"the US Government must clarify the roles, responsibilities, authorities and relationships between Public Affairs, Public Diplomacy and Information Operations to not only influence foreign target audiences, but to safeguard US national will."

Davis writes:

"It seems not to have occurred to the Colonel that the drop in American public support...might have had something to do with the actual deteriorating battlefield conditions and not a "failure" on the part of PA to accurately "frame" the matter....what's to say the implication isn't that we can "frame" only the positive information while suppressing the negative - or to manufacture positive information if none exists."

Colonel Leap concludes his article by recommending several actions designed to strengthen "Military Information Operations," such as specifically addressing "all prior legislation beginning with the Smith-Mundt Act that is limiting the effectiveness of Information organizations in the GWOT environment."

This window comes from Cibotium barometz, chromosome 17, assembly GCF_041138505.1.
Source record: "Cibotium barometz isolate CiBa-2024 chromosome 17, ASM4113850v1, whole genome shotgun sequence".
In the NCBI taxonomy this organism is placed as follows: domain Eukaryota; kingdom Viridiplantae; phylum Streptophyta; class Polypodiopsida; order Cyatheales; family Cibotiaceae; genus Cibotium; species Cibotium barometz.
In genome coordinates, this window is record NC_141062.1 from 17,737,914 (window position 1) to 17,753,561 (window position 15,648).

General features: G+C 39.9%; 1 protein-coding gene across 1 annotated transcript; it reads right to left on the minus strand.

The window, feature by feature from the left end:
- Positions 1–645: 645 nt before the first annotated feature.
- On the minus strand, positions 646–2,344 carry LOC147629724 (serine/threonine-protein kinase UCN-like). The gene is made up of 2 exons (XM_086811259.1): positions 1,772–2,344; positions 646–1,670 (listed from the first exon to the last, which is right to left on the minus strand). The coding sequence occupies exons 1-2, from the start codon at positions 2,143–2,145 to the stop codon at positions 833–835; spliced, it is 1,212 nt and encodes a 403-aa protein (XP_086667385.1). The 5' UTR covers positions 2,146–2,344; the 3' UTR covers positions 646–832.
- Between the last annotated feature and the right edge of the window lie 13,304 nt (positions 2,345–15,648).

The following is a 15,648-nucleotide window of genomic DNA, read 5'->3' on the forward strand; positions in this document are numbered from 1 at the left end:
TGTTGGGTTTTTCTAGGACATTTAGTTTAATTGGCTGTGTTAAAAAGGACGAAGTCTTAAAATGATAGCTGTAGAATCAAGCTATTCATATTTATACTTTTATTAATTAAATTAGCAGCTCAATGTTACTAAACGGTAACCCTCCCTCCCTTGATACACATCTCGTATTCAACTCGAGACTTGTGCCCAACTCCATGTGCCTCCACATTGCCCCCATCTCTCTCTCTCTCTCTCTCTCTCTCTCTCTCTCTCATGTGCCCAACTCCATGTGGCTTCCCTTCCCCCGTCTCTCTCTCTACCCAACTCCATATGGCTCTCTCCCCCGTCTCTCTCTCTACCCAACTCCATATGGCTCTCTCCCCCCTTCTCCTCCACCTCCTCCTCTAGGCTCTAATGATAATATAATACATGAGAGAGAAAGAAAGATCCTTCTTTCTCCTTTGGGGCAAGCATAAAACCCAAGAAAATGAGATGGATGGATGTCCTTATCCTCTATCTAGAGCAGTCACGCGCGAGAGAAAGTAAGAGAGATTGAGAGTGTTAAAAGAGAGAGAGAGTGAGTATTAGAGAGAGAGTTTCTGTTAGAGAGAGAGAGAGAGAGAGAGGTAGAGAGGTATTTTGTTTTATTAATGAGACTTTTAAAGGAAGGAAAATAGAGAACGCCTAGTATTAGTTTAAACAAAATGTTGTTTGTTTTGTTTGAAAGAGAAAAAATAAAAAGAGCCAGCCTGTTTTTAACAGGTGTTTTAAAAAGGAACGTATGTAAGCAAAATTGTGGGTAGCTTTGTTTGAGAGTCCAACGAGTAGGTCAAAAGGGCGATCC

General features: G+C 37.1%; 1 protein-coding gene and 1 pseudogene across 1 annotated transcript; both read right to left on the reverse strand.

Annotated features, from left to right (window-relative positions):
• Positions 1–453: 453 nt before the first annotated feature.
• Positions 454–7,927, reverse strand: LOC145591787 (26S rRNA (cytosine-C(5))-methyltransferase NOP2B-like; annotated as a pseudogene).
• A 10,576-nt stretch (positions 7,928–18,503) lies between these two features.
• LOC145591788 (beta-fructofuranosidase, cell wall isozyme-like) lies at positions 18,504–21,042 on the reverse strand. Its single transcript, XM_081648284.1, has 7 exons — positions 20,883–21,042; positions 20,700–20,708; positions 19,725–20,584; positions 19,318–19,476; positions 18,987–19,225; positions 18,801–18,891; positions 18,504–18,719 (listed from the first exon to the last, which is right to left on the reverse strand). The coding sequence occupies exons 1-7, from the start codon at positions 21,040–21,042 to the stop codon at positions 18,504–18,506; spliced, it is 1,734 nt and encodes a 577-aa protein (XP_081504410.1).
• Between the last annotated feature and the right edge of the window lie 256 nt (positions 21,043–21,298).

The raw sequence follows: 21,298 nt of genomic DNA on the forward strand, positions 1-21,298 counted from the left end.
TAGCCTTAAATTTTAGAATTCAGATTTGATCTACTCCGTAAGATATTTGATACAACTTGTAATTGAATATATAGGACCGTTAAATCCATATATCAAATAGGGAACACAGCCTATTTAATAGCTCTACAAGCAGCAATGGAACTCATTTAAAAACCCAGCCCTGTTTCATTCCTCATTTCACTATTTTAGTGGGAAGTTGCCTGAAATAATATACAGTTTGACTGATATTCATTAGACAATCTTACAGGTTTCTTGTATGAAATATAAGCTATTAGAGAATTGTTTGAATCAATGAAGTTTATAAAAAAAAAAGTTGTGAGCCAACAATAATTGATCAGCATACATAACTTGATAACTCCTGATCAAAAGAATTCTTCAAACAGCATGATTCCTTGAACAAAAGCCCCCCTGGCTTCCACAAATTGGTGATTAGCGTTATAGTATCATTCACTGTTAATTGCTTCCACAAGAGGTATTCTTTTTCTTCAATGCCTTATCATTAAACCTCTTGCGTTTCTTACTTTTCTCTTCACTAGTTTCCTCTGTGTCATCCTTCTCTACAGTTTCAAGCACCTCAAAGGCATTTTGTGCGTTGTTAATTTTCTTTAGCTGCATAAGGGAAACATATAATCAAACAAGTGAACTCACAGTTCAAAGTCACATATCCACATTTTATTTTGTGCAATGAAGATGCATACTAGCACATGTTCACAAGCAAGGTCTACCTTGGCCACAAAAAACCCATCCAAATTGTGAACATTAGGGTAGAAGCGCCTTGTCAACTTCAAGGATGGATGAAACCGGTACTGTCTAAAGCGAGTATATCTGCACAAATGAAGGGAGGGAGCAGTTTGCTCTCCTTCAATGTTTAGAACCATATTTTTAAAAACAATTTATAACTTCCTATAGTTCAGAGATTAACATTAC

Davis says:

"In case you aren't familiar with the Smith-Mundt Act, it established the US law that was amended in 1985 to specifically prohibit US organizations from using information "to influence public opinion in the United States."...Colonel Leap is implying we ought to change the law to enable Public Affairs officers to influence American public opinion when they deem it necessary to "protect a key friendly center of gravity, to wit US national will."

Davis gives invaluable insight into the convenient flexibility of the very terminology used to describe progress:

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Ralph Lopez majored in Economics and Political Science at Yale University. He writes for Truth Out, Alternet, Consortium News, Op-Ed News, and other Internet media. He reported from Afghanistan in 2009 and produced a short documentary film on (more...)